Film review: 『すーちゃん まいちゃん さわ子さん』by Osamu MINORIKAWA

Note: I am giving up the “Japanese immersion” format of my previous Friday post. Last Friday, I wrote about Japanese music only and I liked how the post turned out. From now on, the Friday post will be devoted to only one topic like music, films, drama and other cultural things. Let’s start with a film review!

『すーちゃん まいちゃん さわ子さん』(official site) is a film directed by Osamu MINORIKAWA (御法川 修), featuring Ko SHIBASAKI (柴咲 コウ), Yoko MAKI
真木 よう子) and Shinobu TERAJIMA (寺島 しのぶ). While it has an English title (Sue, Mai & Sawa: Righting the Girl Ship), I don’t know if it came out in many countries outside Japan. In Korea, it was released under the title 
결혼하지 않아도 괜찮을까, which means something like: “would it be okay not to marry?”.

Here is the trailer:

I don’t think that I would have had wanted to watch this film if it weren’t an adaptation from the series of 4-koma manga 『すーちゃん』by Miri MASUDA. As far as I know, there are 4 books in this series. I love Miri MASUDA’s work and 『すーちゃん』is not only one of my favourite books, but also one of the very first books/manga I was able to read in Japanese.

The 『すーちゃん』series by Miri MASUDA

Sue, Mai and Sawa are in their thirties and none of them is married. Sue lives alone and works in a café, Mai is working in an office, she also lives alone and is in a relationship with a married man. Finally, Sawa lives with her mother and her old grandmother who needs constant care. As we follow them in their daily life, we see them struggle with self-doubt and anxiety concerning the future, but they are always willing to give the best of themselves in their work, their family and relationships. This story is about life, choice and regrets, a little about love, a lot about friendship. In this respect, it is very close to the book.

However, I found that Miri MASUDA’s work had a much broader impact. Even if you are not a woman in her mid-thirties, working and wondering if she should get married, it is easy to identify with Sue. Everything she says and thinks can resonate with a lot of people. I could easily identify myself with her. The drawing style of Miri MASUDA also helps to connect. She leaves a lot of room for the reader’s projection and imagination to complete.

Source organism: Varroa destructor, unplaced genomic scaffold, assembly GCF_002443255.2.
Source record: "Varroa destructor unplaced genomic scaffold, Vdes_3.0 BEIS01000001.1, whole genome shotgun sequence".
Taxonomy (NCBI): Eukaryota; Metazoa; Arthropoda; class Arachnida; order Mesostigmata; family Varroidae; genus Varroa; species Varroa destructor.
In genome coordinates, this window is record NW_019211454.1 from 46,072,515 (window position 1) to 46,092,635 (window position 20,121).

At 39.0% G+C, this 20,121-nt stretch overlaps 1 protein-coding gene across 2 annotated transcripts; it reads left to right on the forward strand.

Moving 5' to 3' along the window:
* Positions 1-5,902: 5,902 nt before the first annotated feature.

We often see the protagonist coming home from work thinking how tired they are. Who cannot relate to that?

A film adaptation was bound to give its own interpretation of the blank space left by Miri MASUDA, and it didn’t quite fit my own vision of Sue and her friends. I felt that I could not possibly identify myself with any of the characters, and felt like an outsider. This is why I didn’t like the beginning of the film.

However, I soon stopped comparing the film with the books and started to enjoy the film for itself. It is a very good film if you like this kind of lighthearted sentimental comedy-drama that makes you smile and cry and smile again. I am not a fan of the genre myself but I loved all the aspects of Japanese society you get to see in this film. Some attitudes and decisions are truly beyond understanding for a Western mind (or maybe it was just me.) 

I also liked how the film reflects on happiness, showing that it depends less on the path we choose than our attitude towards it. When facing a major choice for our life, it would be easy if one were labelled “happiness and fulfillment” and the other one “regrets and melancholy”. But it is not as easy and every step we take certainly brings a little of all of these with it. This is why change is both exciting and frightening and the film makes you eager to see how the three friends will deal with it.

While I don’t usually like this kind of film, I watched this one with interest and commitment. It is easy to sympathise with the characters, and the film shows interesting aspects of the Japanese conception of marriage. All in all, I enjoyed watching it very much, but I do prefer Miri MASUDA’s comics!